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Reports From the Road
Rancilio Factory Tour
Author: Mark Prince
Posted: March 31, 2011
Article rating: 7.9
feedback: (8) comments | read | write
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In the town of Parabiago, Italy, Rancilio is a longstanding family business. Roberto Rancilio opened his first espresso machine factory in what was not much more than a shed, in Parabiago where he started building a few machines each month. Prior to the Second World War, the business was humble, small, and personal: primarily Roberto working on the machines, developing a few new looks and designs, and keeping everything extremely hands on.

After the war, Rancilio started to really grow as a company. The factory expanded and expanded on its original location near the centre of the sleepy town, until finally business became so big it was time to move and build a new factory: a factory ready for what the future held.

The new Rancilio factory was built just outside of Parabiago, and it is quite big. Big enough that it composes three large buildings: the main factory itself, the administration and showroom offices, and a large social centre / training facility / mega cafe and restaurant for all the Rancilio staff. This is no small operation any longer.

But it is still very much a family run business, and a business were every employee is treated like members of the family. One example is lunch - the workers all have access to some amazing food in the Rancilio cafeteria. I know because we ate there one day, and the food offerings were fantastic - and all for the price of one euro. There is a soccer pitch. There are frequent company benefits, parties, celebrations. Every worker we saw there seemed to really enjoy their work.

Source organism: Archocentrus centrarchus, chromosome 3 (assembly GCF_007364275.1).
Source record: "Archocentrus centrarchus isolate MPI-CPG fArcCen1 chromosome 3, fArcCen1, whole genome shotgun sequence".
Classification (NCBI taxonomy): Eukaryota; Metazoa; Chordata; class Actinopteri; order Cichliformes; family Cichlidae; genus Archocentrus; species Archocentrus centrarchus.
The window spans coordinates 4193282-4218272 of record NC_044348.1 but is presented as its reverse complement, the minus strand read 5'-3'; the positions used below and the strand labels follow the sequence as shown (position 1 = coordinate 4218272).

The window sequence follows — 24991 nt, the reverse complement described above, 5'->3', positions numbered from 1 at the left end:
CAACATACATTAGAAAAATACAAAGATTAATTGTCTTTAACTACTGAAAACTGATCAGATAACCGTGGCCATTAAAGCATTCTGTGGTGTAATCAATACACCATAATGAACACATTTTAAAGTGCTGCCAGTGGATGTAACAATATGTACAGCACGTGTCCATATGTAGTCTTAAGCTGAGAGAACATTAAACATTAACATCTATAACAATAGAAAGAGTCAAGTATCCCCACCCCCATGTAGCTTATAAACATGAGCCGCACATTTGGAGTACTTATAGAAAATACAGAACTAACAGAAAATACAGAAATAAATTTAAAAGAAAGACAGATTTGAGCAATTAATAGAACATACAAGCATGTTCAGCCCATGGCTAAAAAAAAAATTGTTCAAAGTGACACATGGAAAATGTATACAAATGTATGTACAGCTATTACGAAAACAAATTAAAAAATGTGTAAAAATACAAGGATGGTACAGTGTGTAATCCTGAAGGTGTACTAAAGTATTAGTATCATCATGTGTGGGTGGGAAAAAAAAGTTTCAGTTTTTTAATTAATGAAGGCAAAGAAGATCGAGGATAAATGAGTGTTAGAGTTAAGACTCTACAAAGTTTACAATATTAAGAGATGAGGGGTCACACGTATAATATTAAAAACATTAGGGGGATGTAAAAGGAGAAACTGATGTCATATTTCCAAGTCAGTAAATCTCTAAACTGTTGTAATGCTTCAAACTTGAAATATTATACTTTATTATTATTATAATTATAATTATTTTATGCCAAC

As for the factory itself, it is pretty much state of the art when it comes to the manufacturing of espresso machines, yet is still very much hands on. These are definitely hand-built machines (no robots here, save for the ones that control the stock of parts). There is a research and development lab with 10 employees. There is a genuine assembly line with machines on rollers / conveyors. There are countless testing stations along the way for checking and rechecking everything from leaks to electrical problems. There is a torture chamber for machines that we saw in action, where a random machine off the assembly line is made to do things no ordinary machine in a caffe will have to do in 10 lifetimes. There is a great sense of order and flow in the factory that shows Rancilio makes a quality product. The factory can also work quickly - their record day is 112 machines (commercial only) built, which is a phenomenal number when you consider all the work involved and the handbuilt nature.

In our walking tour of the factory, we saw just about everything, and Rancilio's representative, Vittorio Bonissi (our guide and Rancilio's Methods & Standards manager) was extremely open about everything. Nothing was off the record or too sensitive to photograph.

I was also surprised at the number of machines Rancilio builds. They manufactured around 17,000 commercial machines last year, and a mind-blowing 22,000 Rancilio Silvias (counted outside of their commercial production). Those are both extremely huge numbers: think about this - the average commercial machine price is in the $7,500-$9,000 range, and they made 17,000+ of them!